- Saul Goodman's ads in Breaking Bad, "Better Call Saul!"
- Several of the recurring sketches on SCTV were actually commercials for businesses local to the fictional Melonville area where the SCTV station was said to be based.
- My Name Is Earl occasionally features these kind of ads.
- Sonia on The Brothers Garcia makes a truly terrible commercial for her at-home beauty salon all by herself, prompting the rest of the family to secretly create a much better one.
- Karen and Jack appeared in one on Will and Grace.
- The mattress commercial, featuring Van Halen's "Jump," in the Glee episode "Mattresses."
- Al Bundy's 555-SHOE ad, on Married...With Children.
- SpongeBob SquarePants: When Mr. Krabs decides to make a commercial for the Krusty Krab, Squidward initially goes all out to make it as extravagant as possible. Krabs then decides it's too much and goes for a cheesy commercial on at 3AM.
- The Simpsons:
- Homer's first "Mr. Plow" ad. Aired at 2am and starring Grandpa as "Old Man Winter."
- Mister Burns' student employee recruitment tape also fits this. It was clearly filmed in a single take with Homer, Carl and Lennie as the (lack of) talent and a script that vaunts nuclear power as a better option than sawing your legs off to beg.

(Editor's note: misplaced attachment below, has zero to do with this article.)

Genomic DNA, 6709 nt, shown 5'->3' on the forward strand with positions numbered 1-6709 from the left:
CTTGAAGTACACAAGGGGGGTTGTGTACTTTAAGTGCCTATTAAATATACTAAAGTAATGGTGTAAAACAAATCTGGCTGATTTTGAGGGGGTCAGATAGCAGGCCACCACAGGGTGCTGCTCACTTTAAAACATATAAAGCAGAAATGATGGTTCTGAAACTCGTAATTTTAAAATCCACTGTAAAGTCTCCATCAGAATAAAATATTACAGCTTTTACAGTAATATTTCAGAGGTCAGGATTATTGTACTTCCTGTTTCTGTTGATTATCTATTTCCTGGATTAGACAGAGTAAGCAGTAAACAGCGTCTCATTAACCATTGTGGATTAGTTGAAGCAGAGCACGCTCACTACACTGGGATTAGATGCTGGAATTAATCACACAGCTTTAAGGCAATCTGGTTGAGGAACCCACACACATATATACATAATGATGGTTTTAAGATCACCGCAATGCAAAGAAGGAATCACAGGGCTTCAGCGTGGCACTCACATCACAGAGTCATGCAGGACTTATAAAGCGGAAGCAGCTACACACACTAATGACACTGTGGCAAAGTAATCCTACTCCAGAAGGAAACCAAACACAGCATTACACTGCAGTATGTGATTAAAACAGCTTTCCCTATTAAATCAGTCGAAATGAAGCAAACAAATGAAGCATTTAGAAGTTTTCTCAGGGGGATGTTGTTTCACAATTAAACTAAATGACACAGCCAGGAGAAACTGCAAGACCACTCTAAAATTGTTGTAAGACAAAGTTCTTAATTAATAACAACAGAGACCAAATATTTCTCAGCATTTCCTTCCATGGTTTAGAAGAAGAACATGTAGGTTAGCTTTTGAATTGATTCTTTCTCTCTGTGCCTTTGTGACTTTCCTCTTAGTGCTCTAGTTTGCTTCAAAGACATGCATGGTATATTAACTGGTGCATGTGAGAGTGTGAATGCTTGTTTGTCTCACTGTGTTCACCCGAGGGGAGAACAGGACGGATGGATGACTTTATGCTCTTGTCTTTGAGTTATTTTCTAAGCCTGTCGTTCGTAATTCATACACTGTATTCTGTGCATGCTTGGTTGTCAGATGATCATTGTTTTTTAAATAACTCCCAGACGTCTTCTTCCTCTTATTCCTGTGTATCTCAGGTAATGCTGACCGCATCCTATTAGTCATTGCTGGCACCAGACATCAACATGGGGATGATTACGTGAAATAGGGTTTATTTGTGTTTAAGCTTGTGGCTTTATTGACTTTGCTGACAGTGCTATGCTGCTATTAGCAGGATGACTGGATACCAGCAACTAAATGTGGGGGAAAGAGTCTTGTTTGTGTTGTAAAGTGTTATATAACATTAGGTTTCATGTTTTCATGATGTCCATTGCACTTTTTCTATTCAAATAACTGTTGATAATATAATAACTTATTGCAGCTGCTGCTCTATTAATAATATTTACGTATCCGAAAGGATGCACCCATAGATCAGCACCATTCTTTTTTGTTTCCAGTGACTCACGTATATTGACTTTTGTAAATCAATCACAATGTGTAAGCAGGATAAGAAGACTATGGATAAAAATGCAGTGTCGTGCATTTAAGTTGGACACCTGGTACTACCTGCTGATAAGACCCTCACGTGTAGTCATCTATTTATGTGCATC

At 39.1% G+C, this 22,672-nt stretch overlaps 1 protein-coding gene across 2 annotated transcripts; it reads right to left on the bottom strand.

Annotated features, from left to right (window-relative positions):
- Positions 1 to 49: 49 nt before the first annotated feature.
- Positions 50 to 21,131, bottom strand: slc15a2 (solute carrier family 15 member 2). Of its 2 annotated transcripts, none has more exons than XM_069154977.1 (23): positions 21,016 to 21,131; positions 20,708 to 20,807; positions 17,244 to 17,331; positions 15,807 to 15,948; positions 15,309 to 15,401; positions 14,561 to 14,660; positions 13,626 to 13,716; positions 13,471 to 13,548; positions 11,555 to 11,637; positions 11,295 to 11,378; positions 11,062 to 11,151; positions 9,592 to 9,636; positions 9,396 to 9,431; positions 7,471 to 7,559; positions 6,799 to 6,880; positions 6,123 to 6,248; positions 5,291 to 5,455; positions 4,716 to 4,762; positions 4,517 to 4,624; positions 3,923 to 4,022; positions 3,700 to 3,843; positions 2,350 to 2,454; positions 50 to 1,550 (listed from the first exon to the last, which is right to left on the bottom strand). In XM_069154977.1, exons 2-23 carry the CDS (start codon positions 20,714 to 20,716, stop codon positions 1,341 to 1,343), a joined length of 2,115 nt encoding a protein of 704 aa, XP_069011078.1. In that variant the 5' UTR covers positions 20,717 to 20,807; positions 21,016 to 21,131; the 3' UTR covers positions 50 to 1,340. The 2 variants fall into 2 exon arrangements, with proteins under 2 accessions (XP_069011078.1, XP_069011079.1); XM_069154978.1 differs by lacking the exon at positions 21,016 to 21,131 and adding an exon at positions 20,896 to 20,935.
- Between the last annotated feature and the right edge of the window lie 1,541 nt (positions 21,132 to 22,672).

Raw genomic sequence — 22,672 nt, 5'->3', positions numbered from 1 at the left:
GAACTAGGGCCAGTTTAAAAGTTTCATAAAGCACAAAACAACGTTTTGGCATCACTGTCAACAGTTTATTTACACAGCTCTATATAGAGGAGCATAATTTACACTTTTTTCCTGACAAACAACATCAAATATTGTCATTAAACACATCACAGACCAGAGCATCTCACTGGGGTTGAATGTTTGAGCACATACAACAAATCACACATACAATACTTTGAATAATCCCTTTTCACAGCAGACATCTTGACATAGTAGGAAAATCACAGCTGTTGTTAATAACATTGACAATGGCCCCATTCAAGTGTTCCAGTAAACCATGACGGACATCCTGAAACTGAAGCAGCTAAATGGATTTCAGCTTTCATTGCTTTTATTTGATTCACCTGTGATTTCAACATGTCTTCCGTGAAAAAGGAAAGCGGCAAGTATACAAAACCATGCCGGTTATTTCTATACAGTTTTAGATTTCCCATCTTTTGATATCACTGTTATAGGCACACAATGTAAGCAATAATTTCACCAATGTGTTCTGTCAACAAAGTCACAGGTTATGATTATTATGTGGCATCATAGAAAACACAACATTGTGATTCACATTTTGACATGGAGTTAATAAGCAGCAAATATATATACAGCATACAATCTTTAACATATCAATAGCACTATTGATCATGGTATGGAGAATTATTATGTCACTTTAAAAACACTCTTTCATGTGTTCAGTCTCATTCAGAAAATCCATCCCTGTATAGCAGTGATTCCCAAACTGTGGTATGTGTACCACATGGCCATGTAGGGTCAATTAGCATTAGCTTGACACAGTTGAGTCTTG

Lisa: Why would anyone want to saw their own legs off?
Homer: There were some problems with the script.
Lisa: I don't think anyone read the script.
Homer: That was the problem.
- Family Guy loves this trope:
- Al Harrington of the Wacky Waving Arm-Flailing Inflatable Tube Man Emporium and Warehouse.
- In another episode when Peter becomes one of the New England Patriots, he does a local spot for a car dealership complete with monotone reading, eyes following cue-cards, forced football references, and crappy redundant jingle.
- "Gary's Mattresses" is a parody of these.
- "Big Bill Hell's is also a parody, done by people who were making relatively serious used car commercials from roughly the same template at the same time. 
- Spend Money. Live Smaller. Smal-Mart.
- Used as a World Building tool in Fallout: New Vegas, load screens are almost entirely poster ads, billboards, and paper paraphernalia of pre-war Nevada. The ads are generally of mediocre quality at best, one shows a 50's style Strongman lifting weights with the caption, "Build Mass With Sass! Sunset Sarsaparilla"
- ↑ We're classing this as "Web Original", even though Web video distribution didn't exist in 1990, for lack of a better category.